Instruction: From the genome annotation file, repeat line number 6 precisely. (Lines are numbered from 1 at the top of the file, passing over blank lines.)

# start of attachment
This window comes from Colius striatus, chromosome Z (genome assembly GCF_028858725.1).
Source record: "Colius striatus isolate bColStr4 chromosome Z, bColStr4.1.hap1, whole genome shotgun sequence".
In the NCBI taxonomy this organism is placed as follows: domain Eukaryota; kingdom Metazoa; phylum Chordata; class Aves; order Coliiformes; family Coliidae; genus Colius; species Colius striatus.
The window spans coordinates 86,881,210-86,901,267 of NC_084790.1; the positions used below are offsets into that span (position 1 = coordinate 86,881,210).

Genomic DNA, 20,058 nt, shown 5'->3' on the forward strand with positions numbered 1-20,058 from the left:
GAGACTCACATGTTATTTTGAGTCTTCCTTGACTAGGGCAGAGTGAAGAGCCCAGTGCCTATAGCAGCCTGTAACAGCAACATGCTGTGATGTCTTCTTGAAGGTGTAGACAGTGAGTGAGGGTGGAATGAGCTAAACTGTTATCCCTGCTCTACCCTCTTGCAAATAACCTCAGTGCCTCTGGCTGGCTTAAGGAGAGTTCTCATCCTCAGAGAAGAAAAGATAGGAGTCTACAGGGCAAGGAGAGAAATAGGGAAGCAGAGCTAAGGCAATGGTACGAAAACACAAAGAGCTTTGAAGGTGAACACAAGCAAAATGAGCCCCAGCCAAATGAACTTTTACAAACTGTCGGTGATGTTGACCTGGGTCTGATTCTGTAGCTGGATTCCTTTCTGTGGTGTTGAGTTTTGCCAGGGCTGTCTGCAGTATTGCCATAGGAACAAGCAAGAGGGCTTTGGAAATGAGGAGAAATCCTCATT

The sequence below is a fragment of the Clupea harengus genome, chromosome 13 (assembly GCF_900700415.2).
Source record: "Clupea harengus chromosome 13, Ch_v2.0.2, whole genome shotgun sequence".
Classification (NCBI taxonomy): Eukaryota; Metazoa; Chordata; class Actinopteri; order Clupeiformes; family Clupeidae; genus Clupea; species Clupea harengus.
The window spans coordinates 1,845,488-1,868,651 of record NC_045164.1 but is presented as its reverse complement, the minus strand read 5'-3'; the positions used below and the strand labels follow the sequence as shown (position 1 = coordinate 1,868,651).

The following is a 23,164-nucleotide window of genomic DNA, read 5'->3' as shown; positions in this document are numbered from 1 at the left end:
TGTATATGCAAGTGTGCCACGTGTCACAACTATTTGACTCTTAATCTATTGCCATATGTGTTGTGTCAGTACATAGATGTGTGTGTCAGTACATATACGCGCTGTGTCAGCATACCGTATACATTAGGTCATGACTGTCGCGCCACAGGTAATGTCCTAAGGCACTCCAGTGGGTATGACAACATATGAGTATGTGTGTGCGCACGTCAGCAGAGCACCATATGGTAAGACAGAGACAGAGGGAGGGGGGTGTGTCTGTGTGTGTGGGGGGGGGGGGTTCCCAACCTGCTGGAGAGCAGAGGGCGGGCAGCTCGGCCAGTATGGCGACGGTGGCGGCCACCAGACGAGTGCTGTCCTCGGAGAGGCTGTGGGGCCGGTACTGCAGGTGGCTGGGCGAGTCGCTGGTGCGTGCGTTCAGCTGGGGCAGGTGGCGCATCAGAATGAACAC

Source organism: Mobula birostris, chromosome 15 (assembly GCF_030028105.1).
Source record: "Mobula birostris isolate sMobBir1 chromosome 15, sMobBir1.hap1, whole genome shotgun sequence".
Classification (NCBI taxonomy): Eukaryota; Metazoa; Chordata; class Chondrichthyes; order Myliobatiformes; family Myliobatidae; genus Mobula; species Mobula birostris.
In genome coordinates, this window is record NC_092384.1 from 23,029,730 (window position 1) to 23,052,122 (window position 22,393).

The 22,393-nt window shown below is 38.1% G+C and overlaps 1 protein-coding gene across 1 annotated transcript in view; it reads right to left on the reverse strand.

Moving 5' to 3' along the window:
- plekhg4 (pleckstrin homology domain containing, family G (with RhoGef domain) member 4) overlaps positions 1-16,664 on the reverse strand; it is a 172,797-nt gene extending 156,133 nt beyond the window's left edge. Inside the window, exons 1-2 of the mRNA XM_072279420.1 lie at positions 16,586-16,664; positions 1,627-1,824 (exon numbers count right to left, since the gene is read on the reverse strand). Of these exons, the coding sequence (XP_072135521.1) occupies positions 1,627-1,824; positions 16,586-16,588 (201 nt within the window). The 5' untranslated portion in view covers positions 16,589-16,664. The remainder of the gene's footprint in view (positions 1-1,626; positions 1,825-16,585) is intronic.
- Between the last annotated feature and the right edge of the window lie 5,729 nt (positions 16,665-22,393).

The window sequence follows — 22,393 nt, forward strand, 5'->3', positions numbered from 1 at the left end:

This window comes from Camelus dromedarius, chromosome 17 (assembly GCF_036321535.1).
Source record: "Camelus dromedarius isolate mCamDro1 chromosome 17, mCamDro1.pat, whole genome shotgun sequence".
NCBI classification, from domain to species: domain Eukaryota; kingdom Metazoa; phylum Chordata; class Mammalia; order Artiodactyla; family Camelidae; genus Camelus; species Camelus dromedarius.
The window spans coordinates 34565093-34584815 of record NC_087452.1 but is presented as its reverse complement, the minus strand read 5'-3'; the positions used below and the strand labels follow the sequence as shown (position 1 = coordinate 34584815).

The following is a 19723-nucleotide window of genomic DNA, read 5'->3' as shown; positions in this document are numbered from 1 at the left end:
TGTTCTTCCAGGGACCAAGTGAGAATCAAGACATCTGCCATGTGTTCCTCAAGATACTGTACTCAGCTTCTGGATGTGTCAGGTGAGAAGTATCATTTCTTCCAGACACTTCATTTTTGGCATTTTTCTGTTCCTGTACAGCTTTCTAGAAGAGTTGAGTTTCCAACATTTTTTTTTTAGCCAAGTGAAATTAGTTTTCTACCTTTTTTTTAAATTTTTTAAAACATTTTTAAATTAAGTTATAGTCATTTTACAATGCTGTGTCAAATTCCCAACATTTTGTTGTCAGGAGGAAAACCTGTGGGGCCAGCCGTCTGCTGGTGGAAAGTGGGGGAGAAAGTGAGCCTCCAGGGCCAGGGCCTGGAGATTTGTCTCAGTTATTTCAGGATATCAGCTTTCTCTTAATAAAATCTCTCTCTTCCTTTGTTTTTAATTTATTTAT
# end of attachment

GAGACTCACATGTTATTTTGAGTCTTCCTTGACTAGGGCAGAGTGAAGAGCCCAGTGCCTATAGCAGCCTGTAACAGCAACATGCTGTGATGTCTTCTTGAAGGTGTAGACAGTGAGTGAGGGTGGAATGAGCTAAACTGTTATCCCTGCTCTACCCTCTTGCAAATAACCTCAGTGCCTCTGGCTGGCTTAAGGAGAGTTCTCATCCTCAGAGAAGAAAAGATAGGAGTCTACAGGGCAAGGAGAGAAATAGGGAAGCAGAGCTAAGGCAATGGTACGAAAACACAAAGAGCTTTGAAGGTGAACACAAGCAAAATGAGCCCCAGCCAAATGAACTTTTACAAACTGTCGGTGATGTTGACCTGGGTCTGATTCTGTAGCTGGATTCCTTTCTGTGGTGTTGAGTTTTGCCAGGGCTGTCTGCAGTATTGCCATAGGAACAAGCAAGAGGGCTTTGGAAATGAGGAGAAATCCTCATT